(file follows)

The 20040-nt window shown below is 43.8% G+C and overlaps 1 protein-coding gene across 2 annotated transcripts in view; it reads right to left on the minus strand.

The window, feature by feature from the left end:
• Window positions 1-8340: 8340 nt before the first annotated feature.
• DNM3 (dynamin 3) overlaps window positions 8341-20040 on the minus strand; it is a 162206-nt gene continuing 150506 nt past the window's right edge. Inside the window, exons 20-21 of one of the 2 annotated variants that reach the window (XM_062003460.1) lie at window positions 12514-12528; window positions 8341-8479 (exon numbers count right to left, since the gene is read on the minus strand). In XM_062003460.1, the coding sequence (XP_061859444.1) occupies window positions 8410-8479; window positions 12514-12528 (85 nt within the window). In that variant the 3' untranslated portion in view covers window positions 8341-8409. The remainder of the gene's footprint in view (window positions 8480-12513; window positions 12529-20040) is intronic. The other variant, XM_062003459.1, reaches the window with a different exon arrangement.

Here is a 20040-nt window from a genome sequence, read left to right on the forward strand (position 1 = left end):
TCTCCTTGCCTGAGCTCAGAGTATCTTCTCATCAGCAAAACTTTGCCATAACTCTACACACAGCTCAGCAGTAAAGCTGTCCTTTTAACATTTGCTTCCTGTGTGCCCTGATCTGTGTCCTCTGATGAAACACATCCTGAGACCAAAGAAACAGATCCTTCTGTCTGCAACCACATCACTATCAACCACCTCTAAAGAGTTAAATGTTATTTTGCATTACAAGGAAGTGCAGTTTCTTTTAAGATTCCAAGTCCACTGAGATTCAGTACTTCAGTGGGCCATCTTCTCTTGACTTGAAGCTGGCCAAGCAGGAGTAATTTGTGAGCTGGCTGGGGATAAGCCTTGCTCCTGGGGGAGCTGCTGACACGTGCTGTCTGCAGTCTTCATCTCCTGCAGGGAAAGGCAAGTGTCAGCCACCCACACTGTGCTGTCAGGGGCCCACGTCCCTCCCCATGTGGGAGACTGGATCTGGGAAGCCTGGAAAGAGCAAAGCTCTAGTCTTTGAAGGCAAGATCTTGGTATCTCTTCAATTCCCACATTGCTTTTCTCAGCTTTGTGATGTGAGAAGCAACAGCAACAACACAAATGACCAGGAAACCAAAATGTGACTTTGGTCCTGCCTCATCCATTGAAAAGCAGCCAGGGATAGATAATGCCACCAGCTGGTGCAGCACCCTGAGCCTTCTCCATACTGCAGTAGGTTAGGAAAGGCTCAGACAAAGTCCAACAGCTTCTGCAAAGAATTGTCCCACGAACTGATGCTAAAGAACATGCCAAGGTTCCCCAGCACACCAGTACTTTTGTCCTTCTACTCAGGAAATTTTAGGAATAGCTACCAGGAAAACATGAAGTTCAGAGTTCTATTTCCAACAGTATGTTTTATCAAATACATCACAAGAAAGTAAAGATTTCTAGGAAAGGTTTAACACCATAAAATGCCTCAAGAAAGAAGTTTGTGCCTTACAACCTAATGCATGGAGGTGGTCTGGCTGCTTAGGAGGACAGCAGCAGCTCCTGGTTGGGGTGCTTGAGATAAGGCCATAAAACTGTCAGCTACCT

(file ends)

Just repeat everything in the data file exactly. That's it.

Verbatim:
The 20040-nt window shown below is 43.8% G+C and overlaps 1 protein-coding gene across 2 annotated transcripts in view; it reads right to left on the minus strand.

The window, feature by feature from the left end:
• Window positions 1-8340: 8340 nt before the first annotated feature.
• DNM3 (dynamin 3) overlaps window positions 8341-20040 on the minus strand; it is a 162206-nt gene continuing 150506 nt past the window's right edge. Inside the window, exons 20-21 of one of the 2 annotated variants that reach the window (XM_062003460.1) lie at window positions 12514-12528; window positions 8341-8479 (exon numbers count right to left, since the gene is read on the minus strand). In XM_062003460.1, the coding sequence (XP_061859444.1) occupies window positions 8410-8479; window positions 12514-12528 (85 nt within the window). In that variant the 3' untranslated portion in view covers window positions 8341-8409. The remainder of the gene's footprint in view (window positions 8480-12513; window positions 12529-20040) is intronic. The other variant, XM_062003459.1, reaches the window with a different exon arrangement.

Here is a 20040-nt window from a genome sequence, read left to right on the forward strand (position 1 = left end):
TCTCCTTGCCTGAGCTCAGAGTATCTTCTCATCAGCAAAACTTTGCCATAACTCTACACACAGCTCAGCAGTAAAGCTGTCCTTTTAACATTTGCTTCCTGTGTGCCCTGATCTGTGTCCTCTGATGAAACACATCCTGAGACCAAAGAAACAGATCCTTCTGTCTGCAACCACATCACTATCAACCACCTCTAAAGAGTTAAATGTTATTTTGCATTACAAGGAAGTGCAGTTTCTTTTAAGATTCCAAGTCCACTGAGATTCAGTACTTCAGTGGGCCATCTTCTCTTGACTTGAAGCTGGCCAAGCAGGAGTAATTTGTGAGCTGGCTGGGGATAAGCCTTGCTCCTGGGGGAGCTGCTGACACGTGCTGTCTGCAGTCTTCATCTCCTGCAGGGAAAGGCAAGTGTCAGCCACCCACACTGTGCTGTCAGGGGCCCACGTCCCTCCCCATGTGGGAGACTGGATCTGGGAAGCCTGGAAAGAGCAAAGCTCTAGTCTTTGAAGGCAAGATCTTGGTATCTCTTCAATTCCCACATTGCTTTTCTCAGCTTTGTGATGTGAGAAGCAACAGCAACAACACAAATGACCAGGAAACCAAAATGTGACTTTGGTCCTGCCTCATCCATTGAAAAGCAGCCAGGGATAGATAATGCCACCAGCTGGTGCAGCACCCTGAGCCTTCTCCATACTGCAGTAGGTTAGGAAAGGCTCAGACAAAGTCCAACAGCTTCTGCAAAGAATTGTCCCACGAACTGATGCTAAAGAACATGCCAAGGTTCCCCAGCACACCAGTACTTTTGTCCTTCTACTCAGGAAATTTTAGGAATAGCTACCAGGAAAACATGAAGTTCAGAGTTCTATTTCCAACAGTATGTTTTATCAAATACATCACAAGAAAGTAAAGATTTCTAGGAAAGGTTTAACACCATAAAATGCCTCAAGAAAGAAGTTTGTGCCTTACAACCTAATGCATGGAGGTGGTCTGGCTGCTTAGGAGGACAGCAGCAGCTCCTGGTTGGGGTGCTTGAGATAAGGCCATAAAACTGTCAGCTACCT